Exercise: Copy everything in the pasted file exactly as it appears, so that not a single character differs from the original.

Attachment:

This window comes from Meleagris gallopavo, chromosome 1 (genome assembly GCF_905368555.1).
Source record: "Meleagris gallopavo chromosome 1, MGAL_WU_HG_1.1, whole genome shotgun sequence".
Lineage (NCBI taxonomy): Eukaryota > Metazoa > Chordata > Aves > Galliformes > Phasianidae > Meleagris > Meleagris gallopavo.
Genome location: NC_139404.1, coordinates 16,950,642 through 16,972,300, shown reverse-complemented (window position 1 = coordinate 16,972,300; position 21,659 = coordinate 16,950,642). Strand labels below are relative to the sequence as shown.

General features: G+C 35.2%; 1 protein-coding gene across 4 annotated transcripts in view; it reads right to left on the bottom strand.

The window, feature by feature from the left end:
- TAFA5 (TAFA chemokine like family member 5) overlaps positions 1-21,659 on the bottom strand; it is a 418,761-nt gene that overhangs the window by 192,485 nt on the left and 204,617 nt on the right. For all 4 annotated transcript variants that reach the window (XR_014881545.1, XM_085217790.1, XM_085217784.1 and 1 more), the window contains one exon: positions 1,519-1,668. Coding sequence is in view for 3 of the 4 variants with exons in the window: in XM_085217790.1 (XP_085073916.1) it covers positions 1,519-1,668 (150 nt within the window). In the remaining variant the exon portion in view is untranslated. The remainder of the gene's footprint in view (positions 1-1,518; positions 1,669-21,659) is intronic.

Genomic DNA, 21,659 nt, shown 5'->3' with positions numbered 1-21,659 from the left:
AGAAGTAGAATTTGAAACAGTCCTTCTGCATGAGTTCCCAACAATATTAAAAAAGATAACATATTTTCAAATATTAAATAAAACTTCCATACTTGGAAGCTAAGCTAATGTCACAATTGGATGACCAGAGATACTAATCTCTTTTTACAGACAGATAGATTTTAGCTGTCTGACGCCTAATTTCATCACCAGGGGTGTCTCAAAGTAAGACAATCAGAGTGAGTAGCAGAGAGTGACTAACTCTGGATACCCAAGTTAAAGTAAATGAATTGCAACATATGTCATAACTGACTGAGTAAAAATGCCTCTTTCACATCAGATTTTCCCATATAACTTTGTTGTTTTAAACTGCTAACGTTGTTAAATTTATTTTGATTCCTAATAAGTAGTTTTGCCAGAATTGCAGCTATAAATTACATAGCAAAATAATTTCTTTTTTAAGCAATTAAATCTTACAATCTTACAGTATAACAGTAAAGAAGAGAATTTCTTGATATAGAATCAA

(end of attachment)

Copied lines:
This window comes from Meleagris gallopavo, chromosome 1 (genome assembly GCF_905368555.1).
Source record: "Meleagris gallopavo chromosome 1, MGAL_WU_HG_1.1, whole genome shotgun sequence".
Lineage (NCBI taxonomy): Eukaryota > Metazoa > Chordata > Aves > Galliformes > Phasianidae > Meleagris > Meleagris gallopavo.
Genome location: NC_139404.1, coordinates 16,950,642 through 16,972,300, shown reverse-complemented (window position 1 = coordinate 16,972,300; position 21,659 = coordinate 16,950,642). Strand labels below are relative to the sequence as shown.

General features: G+C 35.2%; 1 protein-coding gene across 4 annotated transcripts in view; it reads right to left on the bottom strand.

The window, feature by feature from the left end:
- TAFA5 (TAFA chemokine like family member 5) overlaps positions 1-21,659 on the bottom strand; it is a 418,761-nt gene that overhangs the window by 192,485 nt on the left and 204,617 nt on the right. For all 4 annotated transcript variants that reach the window (XR_014881545.1, XM_085217790.1, XM_085217784.1 and 1 more), the window contains one exon: positions 1,519-1,668. Coding sequence is in view for 3 of the 4 variants with exons in the window: in XM_085217790.1 (XP_085073916.1) it covers positions 1,519-1,668 (150 nt within the window). In the remaining variant the exon portion in view is untranslated. The remainder of the gene's footprint in view (positions 1-1,518; positions 1,669-21,659) is intronic.

Genomic DNA, 21,659 nt, shown 5'->3' with positions numbered 1-21,659 from the left:
AGAAGTAGAATTTGAAACAGTCCTTCTGCATGAGTTCCCAACAATATTAAAAAAGATAACATATTTTCAAATATTAAATAAAACTTCCATACTTGGAAGCTAAGCTAATGTCACAATTGGATGACCAGAGATACTAATCTCTTTTTACAGACAGATAGATTTTAGCTGTCTGACGCCTAATTTCATCACCAGGGGTGTCTCAAAGTAAGACAATCAGAGTGAGTAGCAGAGAGTGACTAACTCTGGATACCCAAGTTAAAGTAAATGAATTGCAACATATGTCATAACTGACTGAGTAAAAATGCCTCTTTCACATCAGATTTTCCCATATAACTTTGTTGTTTTAAACTGCTAACGTTGTTAAATTTATTTTGATTCCTAATAAGTAGTTTTGCCAGAATTGCAGCTATAAATTACATAGCAAAATAATTTCTTTTTTAAGCAATTAAATCTTACAATCTTACAGTATAACAGTAAAGAAGAGAATTTCTTGATATAGAATCAA